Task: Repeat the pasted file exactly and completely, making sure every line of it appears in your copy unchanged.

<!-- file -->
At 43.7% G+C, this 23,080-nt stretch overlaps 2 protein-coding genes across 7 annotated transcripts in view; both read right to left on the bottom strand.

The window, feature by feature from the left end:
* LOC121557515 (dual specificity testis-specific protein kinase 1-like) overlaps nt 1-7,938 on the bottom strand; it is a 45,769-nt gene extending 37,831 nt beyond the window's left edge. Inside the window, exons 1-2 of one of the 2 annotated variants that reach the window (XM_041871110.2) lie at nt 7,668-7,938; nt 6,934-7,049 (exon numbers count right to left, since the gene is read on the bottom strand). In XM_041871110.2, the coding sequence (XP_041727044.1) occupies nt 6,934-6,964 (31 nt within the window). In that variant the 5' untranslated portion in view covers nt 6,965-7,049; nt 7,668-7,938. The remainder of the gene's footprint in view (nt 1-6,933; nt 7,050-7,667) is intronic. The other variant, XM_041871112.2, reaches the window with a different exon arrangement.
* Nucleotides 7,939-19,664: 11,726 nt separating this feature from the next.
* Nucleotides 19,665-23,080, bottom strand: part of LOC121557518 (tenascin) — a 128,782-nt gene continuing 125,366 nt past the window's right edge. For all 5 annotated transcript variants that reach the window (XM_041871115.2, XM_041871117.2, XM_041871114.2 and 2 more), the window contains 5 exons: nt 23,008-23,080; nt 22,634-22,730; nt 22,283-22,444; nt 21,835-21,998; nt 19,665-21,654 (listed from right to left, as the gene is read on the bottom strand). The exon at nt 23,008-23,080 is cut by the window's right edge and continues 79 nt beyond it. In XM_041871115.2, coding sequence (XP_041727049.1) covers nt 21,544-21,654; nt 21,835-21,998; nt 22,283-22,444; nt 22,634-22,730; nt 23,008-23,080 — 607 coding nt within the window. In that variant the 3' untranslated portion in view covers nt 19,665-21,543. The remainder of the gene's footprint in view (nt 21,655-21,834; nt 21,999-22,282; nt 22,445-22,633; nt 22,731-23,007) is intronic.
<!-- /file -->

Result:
At 43.7% G+C, this 23,080-nt stretch overlaps 2 protein-coding genes across 7 annotated transcripts in view; both read right to left on the bottom strand.

The window, feature by feature from the left end:
* LOC121557515 (dual specificity testis-specific protein kinase 1-like) overlaps nt 1-7,938 on the bottom strand; it is a 45,769-nt gene extending 37,831 nt beyond the window's left edge. Inside the window, exons 1-2 of one of the 2 annotated variants that reach the window (XM_041871110.2) lie at nt 7,668-7,938; nt 6,934-7,049 (exon numbers count right to left, since the gene is read on the bottom strand). In XM_041871110.2, the coding sequence (XP_041727044.1) occupies nt 6,934-6,964 (31 nt within the window). In that variant the 5' untranslated portion in view covers nt 6,965-7,049; nt 7,668-7,938. The remainder of the gene's footprint in view (nt 1-6,933; nt 7,050-7,667) is intronic. The other variant, XM_041871112.2, reaches the window with a different exon arrangement.
* Nucleotides 7,939-19,664: 11,726 nt separating this feature from the next.
* Nucleotides 19,665-23,080, bottom strand: part of LOC121557518 (tenascin) — a 128,782-nt gene continuing 125,366 nt past the window's right edge. For all 5 annotated transcript variants that reach the window (XM_041871115.2, XM_041871117.2, XM_041871114.2 and 2 more), the window contains 5 exons: nt 23,008-23,080; nt 22,634-22,730; nt 22,283-22,444; nt 21,835-21,998; nt 19,665-21,654 (listed from right to left, as the gene is read on the bottom strand). The exon at nt 23,008-23,080 is cut by the window's right edge and continues 79 nt beyond it. In XM_041871115.2, coding sequence (XP_041727049.1) covers nt 21,544-21,654; nt 21,835-21,998; nt 22,283-22,444; nt 22,634-22,730; nt 23,008-23,080 — 607 coding nt within the window. In that variant the 3' untranslated portion in view covers nt 19,665-21,543. The remainder of the gene's footprint in view (nt 21,655-21,834; nt 21,999-22,282; nt 22,445-22,633; nt 22,731-23,007) is intronic.